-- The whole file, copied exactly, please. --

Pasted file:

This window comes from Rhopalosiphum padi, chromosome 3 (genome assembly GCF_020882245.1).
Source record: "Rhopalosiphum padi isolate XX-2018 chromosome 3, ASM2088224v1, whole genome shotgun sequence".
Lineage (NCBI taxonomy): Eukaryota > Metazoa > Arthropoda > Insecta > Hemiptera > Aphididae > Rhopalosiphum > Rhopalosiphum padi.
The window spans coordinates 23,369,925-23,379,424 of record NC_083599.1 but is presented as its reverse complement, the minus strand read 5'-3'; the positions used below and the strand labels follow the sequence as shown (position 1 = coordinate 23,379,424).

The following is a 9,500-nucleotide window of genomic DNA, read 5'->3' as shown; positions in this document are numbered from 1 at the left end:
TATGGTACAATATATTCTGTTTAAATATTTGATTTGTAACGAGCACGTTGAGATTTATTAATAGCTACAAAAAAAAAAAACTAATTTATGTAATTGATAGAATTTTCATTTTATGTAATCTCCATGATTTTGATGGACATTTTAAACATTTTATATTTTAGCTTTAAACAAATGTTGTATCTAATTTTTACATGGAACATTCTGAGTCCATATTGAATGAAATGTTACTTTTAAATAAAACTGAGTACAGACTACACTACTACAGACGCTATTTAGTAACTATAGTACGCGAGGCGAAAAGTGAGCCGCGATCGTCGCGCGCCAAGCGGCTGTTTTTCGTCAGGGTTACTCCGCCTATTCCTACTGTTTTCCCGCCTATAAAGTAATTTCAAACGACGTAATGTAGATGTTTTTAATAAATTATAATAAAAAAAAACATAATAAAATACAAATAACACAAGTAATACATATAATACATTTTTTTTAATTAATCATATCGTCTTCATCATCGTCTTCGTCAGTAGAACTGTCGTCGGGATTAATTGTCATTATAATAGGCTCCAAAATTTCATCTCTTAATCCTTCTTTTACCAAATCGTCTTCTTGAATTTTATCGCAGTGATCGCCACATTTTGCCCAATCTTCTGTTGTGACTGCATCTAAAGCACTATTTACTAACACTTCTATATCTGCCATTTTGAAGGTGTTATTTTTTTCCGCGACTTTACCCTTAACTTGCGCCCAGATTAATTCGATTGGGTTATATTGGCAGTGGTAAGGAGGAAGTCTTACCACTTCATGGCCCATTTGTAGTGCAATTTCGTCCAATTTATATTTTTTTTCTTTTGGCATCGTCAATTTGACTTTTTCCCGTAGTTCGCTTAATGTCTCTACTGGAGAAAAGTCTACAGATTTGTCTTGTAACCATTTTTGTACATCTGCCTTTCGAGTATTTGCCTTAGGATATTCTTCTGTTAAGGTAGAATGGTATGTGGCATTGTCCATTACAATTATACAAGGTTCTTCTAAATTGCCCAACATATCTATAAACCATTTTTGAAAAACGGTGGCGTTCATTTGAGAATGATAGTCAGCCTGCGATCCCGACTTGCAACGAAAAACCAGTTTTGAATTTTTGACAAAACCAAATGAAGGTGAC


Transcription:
This window comes from Rhopalosiphum padi, chromosome 3 (genome assembly GCF_020882245.1).
Source record: "Rhopalosiphum padi isolate XX-2018 chromosome 3, ASM2088224v1, whole genome shotgun sequence".
Lineage (NCBI taxonomy): Eukaryota > Metazoa > Arthropoda > Insecta > Hemiptera > Aphididae > Rhopalosiphum > Rhopalosiphum padi.
The window spans coordinates 23,369,925-23,379,424 of record NC_083599.1 but is presented as its reverse complement, the minus strand read 5'-3'; the positions used below and the strand labels follow the sequence as shown (position 1 = coordinate 23,379,424).

The following is a 9,500-nucleotide window of genomic DNA, read 5'->3' as shown; positions in this document are numbered from 1 at the left end:
TATGGTACAATATATTCTGTTTAAATATTTGATTTGTAACGAGCACGTTGAGATTTATTAATAGCTACAAAAAAAAAAAACTAATTTATGTAATTGATAGAATTTTCATTTTATGTAATCTCCATGATTTTGATGGACATTTTAAACATTTTATATTTTAGCTTTAAACAAATGTTGTATCTAATTTTTACATGGAACATTCTGAGTCCATATTGAATGAAATGTTACTTTTAAATAAAACTGAGTACAGACTACACTACTACAGACGCTATTTAGTAACTATAGTACGCGAGGCGAAAAGTGAGCCGCGATCGTCGCGCGCCAAGCGGCTGTTTTTCGTCAGGGTTACTCCGCCTATTCCTACTGTTTTCCCGCCTATAAAGTAATTTCAAACGACGTAATGTAGATGTTTTTAATAAATTATAATAAAAAAAAACATAATAAAATACAAATAACACAAGTAATACATATAATACATTTTTTTTAATTAATCATATCGTCTTCATCATCGTCTTCGTCAGTAGAACTGTCGTCGGGATTAATTGTCATTATAATAGGCTCCAAAATTTCATCTCTTAATCCTTCTTTTACCAAATCGTCTTCTTGAATTTTATCGCAGTGATCGCCACATTTTGCCCAATCTTCTGTTGTGACTGCATCTAAAGCACTATTTACTAACACTTCTATATCTGCCATTTTGAAGGTGTTATTTTTTTCCGCGACTTTACCCTTAACTTGCGCCCAGATTAATTCGATTGGGTTATATTGGCAGTGGTAAGGAGGAAGTCTTACCACTTCATGGCCCATTTGTAGTGCAATTTCGTCCAATTTATATTTTTTTTCTTTTGGCATCGTCAATTTGACTTTTTCCCGTAGTTCGCTTAATGTCTCTACTGGAGAAAAGTCTACAGATTTGTCTTGTAACCATTTTTGTACATCTGCCTTTCGAGTATTTGCCTTAGGATATTCTTCTGTTAAGGTAGAATGGTATGTGGCATTGTCCATTACAATTATACAAGGTTCTTCTAAATTGCCCAACATATCTATAAACCATTTTTGAAAAACGGTGGCGTTCATTTGAGAATGATAGTCAGCCTGCGATCCCGACTTGCAACGAAAAACCAGTTTTGAATTTTTGACAAAACCAAATGAAGGTGAC